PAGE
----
In this video Richard Feynman is telling that in some experiment it seems that the proton should consist of infinite amount of quarks.
What is this case he's mentioning? Is it solved now?
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Thanks for finding this amazing historical video.
He's talking about the deep inelastic scattering electron proton experiment at SLAC. This showed evidence that high energy electrons scattered off pointlike charged particles within the proton, which Feynman named 'partons'. It took some time to establish that these partons are the same as quarks, which had been postulated to make sense of the patterns of mesons and baryons. We now understand that they are the same, but that the proton consists of three 'valence' quarks (up up down) plus a 'sea' of quarks and antiquarks which the electrons will scatter off (as well as gluons). So in a sense there are three quarks in a proton and in a sense there are an infinite number.
The SLAC measurements were confirmed by later experiments, particularly the HERA electron proton ring at DESY, with much more detail. In particular the early evidence for 'scaling': that scattering depended only on $x$, the fraction of the proton momentum embodied in the stuck Parton, and not on $Q^2$, the mass of the exchanged virtual photon, turned out to be wrong. The experiment just happened to look at a region where it was approximately true, and maybe that misled us for a while. But apart from that the results hold, and we now understand that the contradiction that was puzzling Feynman in the video is not a contradiction after all.
The answer by RogerBarlow is correct, here I want to elaborate between the present experimental knowledge of the contents of a proton and the knowledge at the time the video was taken, (before 1970? he looks young enough).
This is the instantaneous picture of the proton as we know it now.
The three valence quarks are there, within the sea of gluons and quark antiquark pairs continually, due to the quantum chromodynamic interaction appearing and disappearing.
The parton distribution functions of the constituents have been measured in many experiments , example, :
Parton distribution functions in the proton extracted from the H1 data. The gluon g and sea S distributions are scaled by a factor 0.01. The uncertainties include experimental (inner) and model (middle) uncertainties and the parametrization variations (outer).
and confirm the QCD structure, and yes, depending on the energy transfer there can be an infinity of quark antiquark and gluons in the proton (hadrons generally) . This is now.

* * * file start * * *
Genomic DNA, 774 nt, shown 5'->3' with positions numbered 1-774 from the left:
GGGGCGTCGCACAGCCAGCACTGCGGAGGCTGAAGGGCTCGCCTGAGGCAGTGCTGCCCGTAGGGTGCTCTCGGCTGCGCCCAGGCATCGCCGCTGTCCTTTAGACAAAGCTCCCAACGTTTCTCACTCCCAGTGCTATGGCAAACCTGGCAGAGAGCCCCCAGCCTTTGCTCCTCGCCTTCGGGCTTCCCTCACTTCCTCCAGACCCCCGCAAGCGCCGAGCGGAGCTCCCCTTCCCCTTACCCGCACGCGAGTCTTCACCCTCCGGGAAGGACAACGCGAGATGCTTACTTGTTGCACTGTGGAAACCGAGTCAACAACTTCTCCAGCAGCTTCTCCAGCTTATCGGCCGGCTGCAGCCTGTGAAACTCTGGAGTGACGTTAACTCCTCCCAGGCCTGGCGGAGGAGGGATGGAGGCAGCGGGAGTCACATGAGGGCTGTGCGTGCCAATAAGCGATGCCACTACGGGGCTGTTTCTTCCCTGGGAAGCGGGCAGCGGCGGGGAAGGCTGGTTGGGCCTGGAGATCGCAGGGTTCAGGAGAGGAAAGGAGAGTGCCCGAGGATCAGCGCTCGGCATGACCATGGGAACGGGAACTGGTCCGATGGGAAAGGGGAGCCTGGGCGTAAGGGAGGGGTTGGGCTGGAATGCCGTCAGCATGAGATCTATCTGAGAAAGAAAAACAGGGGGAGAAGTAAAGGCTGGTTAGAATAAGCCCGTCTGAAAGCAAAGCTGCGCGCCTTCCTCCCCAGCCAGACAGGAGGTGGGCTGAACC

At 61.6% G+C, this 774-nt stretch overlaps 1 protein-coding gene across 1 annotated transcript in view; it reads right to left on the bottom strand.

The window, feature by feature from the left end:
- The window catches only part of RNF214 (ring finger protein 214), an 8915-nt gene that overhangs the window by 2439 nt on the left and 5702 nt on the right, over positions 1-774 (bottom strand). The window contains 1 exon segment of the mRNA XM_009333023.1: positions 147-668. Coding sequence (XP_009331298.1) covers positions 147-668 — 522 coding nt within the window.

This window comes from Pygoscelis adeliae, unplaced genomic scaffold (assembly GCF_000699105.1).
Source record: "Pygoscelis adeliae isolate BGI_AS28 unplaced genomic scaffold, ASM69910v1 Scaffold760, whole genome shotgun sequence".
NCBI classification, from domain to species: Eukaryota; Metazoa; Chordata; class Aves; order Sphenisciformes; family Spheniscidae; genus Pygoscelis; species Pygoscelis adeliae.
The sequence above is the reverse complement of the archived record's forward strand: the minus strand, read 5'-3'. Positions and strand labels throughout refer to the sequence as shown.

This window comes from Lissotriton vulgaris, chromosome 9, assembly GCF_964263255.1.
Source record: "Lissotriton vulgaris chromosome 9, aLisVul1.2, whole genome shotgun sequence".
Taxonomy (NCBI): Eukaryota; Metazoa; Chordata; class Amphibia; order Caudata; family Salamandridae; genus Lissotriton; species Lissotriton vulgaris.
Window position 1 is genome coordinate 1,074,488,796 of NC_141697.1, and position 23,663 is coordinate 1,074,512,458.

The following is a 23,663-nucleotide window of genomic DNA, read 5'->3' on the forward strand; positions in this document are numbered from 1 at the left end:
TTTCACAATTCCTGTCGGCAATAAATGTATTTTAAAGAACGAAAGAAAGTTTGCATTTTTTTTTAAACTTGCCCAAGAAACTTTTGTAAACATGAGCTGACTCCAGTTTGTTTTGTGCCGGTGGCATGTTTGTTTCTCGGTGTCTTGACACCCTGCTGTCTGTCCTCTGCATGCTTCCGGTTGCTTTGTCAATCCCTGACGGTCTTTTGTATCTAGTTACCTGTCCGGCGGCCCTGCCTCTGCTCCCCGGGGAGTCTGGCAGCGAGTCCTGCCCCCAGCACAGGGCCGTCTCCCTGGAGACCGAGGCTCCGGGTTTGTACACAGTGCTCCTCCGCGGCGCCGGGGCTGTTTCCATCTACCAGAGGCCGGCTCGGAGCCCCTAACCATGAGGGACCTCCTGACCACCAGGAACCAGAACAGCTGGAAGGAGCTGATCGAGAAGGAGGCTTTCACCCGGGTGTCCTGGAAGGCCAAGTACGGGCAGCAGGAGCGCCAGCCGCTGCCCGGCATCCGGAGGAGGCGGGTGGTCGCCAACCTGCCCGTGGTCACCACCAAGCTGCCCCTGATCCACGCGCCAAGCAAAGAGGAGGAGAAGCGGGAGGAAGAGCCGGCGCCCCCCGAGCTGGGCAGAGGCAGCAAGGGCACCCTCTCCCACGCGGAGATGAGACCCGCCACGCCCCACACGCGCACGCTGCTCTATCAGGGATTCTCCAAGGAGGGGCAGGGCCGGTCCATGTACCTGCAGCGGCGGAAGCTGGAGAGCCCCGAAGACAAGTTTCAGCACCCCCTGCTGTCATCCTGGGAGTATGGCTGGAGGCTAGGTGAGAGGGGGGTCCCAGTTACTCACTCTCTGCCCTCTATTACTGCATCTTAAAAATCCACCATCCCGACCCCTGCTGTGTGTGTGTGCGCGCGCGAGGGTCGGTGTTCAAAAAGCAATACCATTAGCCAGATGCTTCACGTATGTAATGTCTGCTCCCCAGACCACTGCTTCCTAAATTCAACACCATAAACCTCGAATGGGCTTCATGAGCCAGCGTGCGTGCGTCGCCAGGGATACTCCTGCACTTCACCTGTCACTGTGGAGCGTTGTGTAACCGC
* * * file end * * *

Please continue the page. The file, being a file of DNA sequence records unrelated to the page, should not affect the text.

When the video was taken, Feynman had proposed the parton model at the time, which had successes.
The parton model was proposed by Richard Feynman in 1969 as a way to analyze high-energy hadron collisions.2 Any hadron (for example, a proton) can be considered a composition of a number of point-like constituents, termed "partons". The parton model was immediately applied to electron-proton deep inelastic scattering by Bjorken and Paschos.
In the 1970's the parton model fitted scattering data except at high transverse momentum, which was the first experimental indication for the theory of QCD which predicted distributions with high transverse momenta.
Feynman was reluctant to accept the quark model, which depended on the symmetries discovered in the eightfold way. That is why he is arguing in the video about 3 particles etc, his parton model had infinity, according to the energy supplied, and he wanted to reject the quark model by reductio ad absurdum. By 1980 when QCD from fitting deep inelastic data , overthrew the parton model, he was forced to accept that the partons proposed in his model were all this soup of quarks and antiquarks and gluons.
Return to the question, you state:
Richard Feynman is telling that in some experiment it seems that the proton should consist of infinite amount of quarks.
He is talking of his parton model, not quarks, which quarks, three for each nucleon, were at that time a proposal for explaining the symmetries obtained in strong interaction resonances. They were not considered partons at that time, since they were only three, in the quark model of the proton. . They are now called valence quarks, to contrast with the sea ones.
What is this case he's mentioning? Is it solved now
So yes, it is solved by accepting that the partons are the quarks antiquarks and gluons in the QCD dominated soup within the bag that is the proton.